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Promotional Items

Navigation: Minimum Sustainable Recommendations | What are the issues? | What are the options? | PDF Version 

Did you know...According to recent independent research conducted in 2009 by the Association Resource Centre, the promotional product industry sales in Canada are approximately $4 billion dollars annually (PPPC, 2010).

Minimum Sustainable Recommendations

Below are minimum standards for a number of promotional products commonly purchased:

Item

Minimum Sustainable Recommendations

Clothing: (t-shirts, hats, windbreakers, fleeces etc.).

 

  • Fabric must be either:
    • certified organic natural fibers (e.g., wool, cotton, linen); and/or
    • highly renewable fibers (e.g., bamboo, hemp), and/or
    • low-impact recycled synthetic fibers (e.g, 50% recycled polyester fleece)
  • Design and colour choices aimed at longevity rather than planned obsolescence
  • Garments to be easily laundered and thoroughly cleaned in cool water using environmentally preferable detergents and bleaches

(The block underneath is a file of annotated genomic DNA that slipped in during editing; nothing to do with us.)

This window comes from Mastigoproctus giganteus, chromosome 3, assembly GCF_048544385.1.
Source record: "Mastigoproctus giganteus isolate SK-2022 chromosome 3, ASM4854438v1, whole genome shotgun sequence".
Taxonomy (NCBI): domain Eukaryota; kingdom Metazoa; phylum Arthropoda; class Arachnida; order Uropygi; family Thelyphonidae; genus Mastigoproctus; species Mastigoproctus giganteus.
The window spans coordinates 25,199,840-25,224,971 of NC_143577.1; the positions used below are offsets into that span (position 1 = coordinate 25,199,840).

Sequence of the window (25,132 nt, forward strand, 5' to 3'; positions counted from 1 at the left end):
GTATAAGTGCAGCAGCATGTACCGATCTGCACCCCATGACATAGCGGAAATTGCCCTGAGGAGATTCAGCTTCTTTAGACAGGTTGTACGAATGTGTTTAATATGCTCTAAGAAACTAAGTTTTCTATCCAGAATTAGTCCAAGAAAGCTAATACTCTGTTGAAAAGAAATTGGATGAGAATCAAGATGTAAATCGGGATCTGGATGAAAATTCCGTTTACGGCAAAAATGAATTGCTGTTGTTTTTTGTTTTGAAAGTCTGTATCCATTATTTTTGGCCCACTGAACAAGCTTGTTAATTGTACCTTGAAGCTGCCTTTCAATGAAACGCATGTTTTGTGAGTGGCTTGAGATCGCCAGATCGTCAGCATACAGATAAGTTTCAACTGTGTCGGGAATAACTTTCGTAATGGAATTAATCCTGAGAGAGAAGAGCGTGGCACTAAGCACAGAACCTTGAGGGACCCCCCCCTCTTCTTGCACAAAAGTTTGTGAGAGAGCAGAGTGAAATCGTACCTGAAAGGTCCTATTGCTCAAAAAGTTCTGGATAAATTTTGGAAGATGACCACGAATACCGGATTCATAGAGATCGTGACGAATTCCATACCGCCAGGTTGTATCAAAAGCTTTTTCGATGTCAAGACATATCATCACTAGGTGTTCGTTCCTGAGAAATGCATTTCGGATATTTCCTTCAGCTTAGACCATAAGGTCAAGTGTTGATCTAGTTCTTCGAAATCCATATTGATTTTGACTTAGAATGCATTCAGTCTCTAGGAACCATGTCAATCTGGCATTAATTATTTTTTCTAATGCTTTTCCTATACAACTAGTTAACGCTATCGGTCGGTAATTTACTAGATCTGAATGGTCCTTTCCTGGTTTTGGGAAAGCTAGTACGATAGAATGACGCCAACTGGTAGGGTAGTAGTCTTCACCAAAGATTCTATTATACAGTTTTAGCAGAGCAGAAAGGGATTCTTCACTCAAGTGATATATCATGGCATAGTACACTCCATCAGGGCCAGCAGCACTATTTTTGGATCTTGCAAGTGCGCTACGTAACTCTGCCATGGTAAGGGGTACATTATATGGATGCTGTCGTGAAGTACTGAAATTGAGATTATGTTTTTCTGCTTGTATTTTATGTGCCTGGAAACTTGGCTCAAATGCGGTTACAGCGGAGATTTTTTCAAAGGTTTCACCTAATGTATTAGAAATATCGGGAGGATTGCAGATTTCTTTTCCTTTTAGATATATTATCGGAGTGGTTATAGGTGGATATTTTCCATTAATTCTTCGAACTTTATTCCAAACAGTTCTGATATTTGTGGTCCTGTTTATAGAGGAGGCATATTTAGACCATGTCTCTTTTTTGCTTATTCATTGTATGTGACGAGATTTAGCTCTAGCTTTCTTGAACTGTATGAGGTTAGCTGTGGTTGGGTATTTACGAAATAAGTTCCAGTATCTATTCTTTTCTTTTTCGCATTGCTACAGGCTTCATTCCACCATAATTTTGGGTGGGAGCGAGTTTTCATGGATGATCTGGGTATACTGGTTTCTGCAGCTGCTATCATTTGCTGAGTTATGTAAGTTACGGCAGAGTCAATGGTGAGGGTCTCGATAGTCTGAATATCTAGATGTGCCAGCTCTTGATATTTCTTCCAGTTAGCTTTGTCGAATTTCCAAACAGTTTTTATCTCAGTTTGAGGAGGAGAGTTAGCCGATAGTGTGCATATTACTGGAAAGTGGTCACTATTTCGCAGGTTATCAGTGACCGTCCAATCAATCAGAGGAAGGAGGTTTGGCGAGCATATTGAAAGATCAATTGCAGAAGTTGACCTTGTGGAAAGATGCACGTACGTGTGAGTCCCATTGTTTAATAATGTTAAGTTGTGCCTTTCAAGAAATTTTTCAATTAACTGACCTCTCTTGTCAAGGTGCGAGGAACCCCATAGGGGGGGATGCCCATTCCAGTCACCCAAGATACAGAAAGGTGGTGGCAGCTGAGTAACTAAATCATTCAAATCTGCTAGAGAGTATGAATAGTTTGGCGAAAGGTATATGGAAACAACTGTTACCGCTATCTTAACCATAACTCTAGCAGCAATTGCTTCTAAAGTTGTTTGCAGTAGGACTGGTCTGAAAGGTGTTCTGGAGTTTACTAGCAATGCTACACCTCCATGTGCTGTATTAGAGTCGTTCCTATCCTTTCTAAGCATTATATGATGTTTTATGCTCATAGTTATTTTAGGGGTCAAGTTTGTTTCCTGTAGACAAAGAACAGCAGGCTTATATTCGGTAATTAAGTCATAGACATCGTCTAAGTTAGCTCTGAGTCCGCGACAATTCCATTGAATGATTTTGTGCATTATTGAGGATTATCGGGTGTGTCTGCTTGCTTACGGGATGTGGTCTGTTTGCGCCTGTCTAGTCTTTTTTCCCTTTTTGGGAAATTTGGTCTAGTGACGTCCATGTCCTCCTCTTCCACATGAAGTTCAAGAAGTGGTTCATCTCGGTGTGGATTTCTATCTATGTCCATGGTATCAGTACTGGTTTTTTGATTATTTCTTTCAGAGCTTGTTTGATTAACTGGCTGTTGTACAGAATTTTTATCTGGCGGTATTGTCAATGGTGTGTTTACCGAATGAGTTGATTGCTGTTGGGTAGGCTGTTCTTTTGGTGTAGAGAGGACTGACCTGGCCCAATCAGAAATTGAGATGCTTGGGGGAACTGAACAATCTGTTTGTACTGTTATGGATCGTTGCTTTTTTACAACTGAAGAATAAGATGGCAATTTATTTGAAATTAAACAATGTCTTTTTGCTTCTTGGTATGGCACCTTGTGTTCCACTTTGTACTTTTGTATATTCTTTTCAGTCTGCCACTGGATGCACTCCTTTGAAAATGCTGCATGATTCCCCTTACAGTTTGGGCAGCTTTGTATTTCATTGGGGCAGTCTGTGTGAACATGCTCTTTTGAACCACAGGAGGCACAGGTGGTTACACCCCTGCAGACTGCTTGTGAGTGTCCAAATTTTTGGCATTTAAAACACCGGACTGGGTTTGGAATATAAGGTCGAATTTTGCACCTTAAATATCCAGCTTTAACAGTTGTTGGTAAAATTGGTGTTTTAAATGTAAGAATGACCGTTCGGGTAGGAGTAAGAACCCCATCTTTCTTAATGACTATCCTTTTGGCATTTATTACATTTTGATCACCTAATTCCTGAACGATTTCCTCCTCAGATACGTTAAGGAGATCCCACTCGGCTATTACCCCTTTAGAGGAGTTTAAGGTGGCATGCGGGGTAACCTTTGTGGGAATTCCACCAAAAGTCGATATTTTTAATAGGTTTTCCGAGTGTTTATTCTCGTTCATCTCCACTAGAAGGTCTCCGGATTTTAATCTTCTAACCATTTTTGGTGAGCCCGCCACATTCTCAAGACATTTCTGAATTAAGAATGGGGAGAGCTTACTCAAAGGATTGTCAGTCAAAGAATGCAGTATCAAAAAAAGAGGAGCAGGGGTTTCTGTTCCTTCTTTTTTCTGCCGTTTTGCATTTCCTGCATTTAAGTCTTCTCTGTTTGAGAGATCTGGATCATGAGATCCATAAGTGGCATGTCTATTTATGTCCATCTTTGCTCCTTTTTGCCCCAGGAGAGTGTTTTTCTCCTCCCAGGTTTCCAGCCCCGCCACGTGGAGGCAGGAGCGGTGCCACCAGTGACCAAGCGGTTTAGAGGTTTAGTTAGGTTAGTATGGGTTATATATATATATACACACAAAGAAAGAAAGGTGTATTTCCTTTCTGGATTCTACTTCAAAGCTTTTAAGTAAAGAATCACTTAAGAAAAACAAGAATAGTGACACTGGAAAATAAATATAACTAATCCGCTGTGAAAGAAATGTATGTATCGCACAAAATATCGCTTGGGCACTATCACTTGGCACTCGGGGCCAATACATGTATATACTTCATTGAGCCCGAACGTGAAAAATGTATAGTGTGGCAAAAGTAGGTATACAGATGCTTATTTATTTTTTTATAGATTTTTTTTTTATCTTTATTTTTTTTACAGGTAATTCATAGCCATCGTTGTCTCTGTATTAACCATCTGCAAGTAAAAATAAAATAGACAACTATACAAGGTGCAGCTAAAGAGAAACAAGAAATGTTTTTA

• Ensure your suppliers purchase from manufacturers that are committed to responsible manufacturing and if your company has developed a supplier code of conduct, provide the requirements and ensure the vendor complies to the code requirement
  • For added social and environmental benefit, consider purchasing clothing with a third-party certification, such as Fair Trade (FLO) or the Better Cotton Initiative

Re-useable Plastic Drinkware (e.g., travel mugs, can coolers, sports bottles etc):

 

  • Must be Bisphenol A (BPA) free
  • Polyvinyl chloride (PVC) free
  • Made from at least 15% recycled content
  • Packaging must be made up of 100% post-consumer waste (PCW) materials

Pens

 

  • Body made of bio-plastic or 100% PCW paper or recycled plastic.

Bags and totes

 

  • Fabric must be either:
  • certified organic natural fibers (e.g., wool, cotton, linen); and/or